Canopy Arthropod Response Study

Timothy Schowalter  |  4/1/2008 8:14:01 PM

Data from a National Science Foundation supported long term study of canopy arthropod responses to different forest structures in conifer forests at or near the H.J. Andrews Experimental Forest Long Term Ecological Research (LTER) Site in western Oregon. The four forest types are old-growth Douglas-fir/western hemlock (500 year old), old-growth shelterwood (partially harvested 1980-1990), mature second-growth (fire regenerated forest 150-200 years old) Douglas-fir, and planted Douglas-fir (10-20 year old). Six geographically-intermixed replicates of each stand type were sampled. Canopies were sampled by climbing mature or old-growth trees and bagging 30-40 cm of a foliage-bearing branch (50-100 g) at each of top (within 5 m of top), mid, and lower (5 m from lowest branches) canopy levels of each tree, clipping the branch and sealing the bag. Samples were returned to the lab where all arthropods were tabulated by taxon and plant material dried at 50o C to constant weight. Arthropod abundances were standardized as number per g plant material. Results have been reported in:

Progar, R.A. and T.D. Schowalter. 2002. Canopy arthropod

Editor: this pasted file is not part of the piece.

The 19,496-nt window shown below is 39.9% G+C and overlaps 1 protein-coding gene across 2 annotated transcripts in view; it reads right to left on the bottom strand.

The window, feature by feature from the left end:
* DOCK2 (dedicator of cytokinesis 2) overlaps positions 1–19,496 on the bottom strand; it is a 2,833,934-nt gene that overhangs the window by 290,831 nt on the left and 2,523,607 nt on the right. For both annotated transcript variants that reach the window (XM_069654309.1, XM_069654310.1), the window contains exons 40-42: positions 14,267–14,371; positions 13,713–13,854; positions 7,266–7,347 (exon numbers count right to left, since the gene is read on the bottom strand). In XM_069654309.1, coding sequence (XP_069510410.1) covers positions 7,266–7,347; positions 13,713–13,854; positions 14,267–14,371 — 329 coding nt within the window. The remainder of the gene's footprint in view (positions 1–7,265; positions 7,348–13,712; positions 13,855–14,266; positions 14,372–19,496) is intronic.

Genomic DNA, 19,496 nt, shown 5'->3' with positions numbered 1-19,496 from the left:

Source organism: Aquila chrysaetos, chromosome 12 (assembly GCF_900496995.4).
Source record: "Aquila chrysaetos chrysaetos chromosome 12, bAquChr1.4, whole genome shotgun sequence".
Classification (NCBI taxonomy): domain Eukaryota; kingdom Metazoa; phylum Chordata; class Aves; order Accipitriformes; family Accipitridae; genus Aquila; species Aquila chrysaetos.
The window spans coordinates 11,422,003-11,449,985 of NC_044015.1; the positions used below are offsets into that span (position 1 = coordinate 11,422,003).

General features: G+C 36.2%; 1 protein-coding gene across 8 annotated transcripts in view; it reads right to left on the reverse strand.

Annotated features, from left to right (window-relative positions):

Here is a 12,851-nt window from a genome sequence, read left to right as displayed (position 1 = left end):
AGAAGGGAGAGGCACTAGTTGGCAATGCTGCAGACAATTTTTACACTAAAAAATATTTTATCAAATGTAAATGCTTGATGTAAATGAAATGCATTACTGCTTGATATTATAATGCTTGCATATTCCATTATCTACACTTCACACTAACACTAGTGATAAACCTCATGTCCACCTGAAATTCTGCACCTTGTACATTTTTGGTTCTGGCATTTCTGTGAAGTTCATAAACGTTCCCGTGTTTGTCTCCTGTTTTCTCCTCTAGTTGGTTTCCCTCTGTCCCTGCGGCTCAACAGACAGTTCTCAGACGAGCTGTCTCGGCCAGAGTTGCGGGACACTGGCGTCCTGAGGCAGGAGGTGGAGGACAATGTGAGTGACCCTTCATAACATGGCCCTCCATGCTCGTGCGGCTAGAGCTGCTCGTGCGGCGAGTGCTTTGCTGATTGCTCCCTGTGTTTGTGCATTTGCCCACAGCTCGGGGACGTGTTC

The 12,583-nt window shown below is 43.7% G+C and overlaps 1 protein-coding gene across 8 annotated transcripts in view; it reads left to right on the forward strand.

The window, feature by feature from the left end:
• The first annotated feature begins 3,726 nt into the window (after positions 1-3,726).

assemblages along a precipitation and latitudinal 
            gradient among Douglas-fir Pseudotsuga menziesii 
            forests in the Pacific Northwest of the United States. 
            Ecography 25: 129-138.

Schowalter, T.D. and L.M. Ganio. 1998. Vertical and seasonal 
            variation in canopy arthropod abundances in an old-
            growth conifer forest in southwestern Washington. 
            Bulletin of Entomological Research 88: 633-640.

Schowalter, T.D. 1995. Canopy arthropod community responses 
            to forest age and alternative harvest practices in western 
            Oregon. Forest Ecology and Management 78: 115-25.

Schowalter, T.D. 1995. Canopy invertebrate community response 
            to disturbance and consequences of herbivory in 
            temperate and tropical forests. Selbyana 16: 41-8.

Data file below support the long term study.

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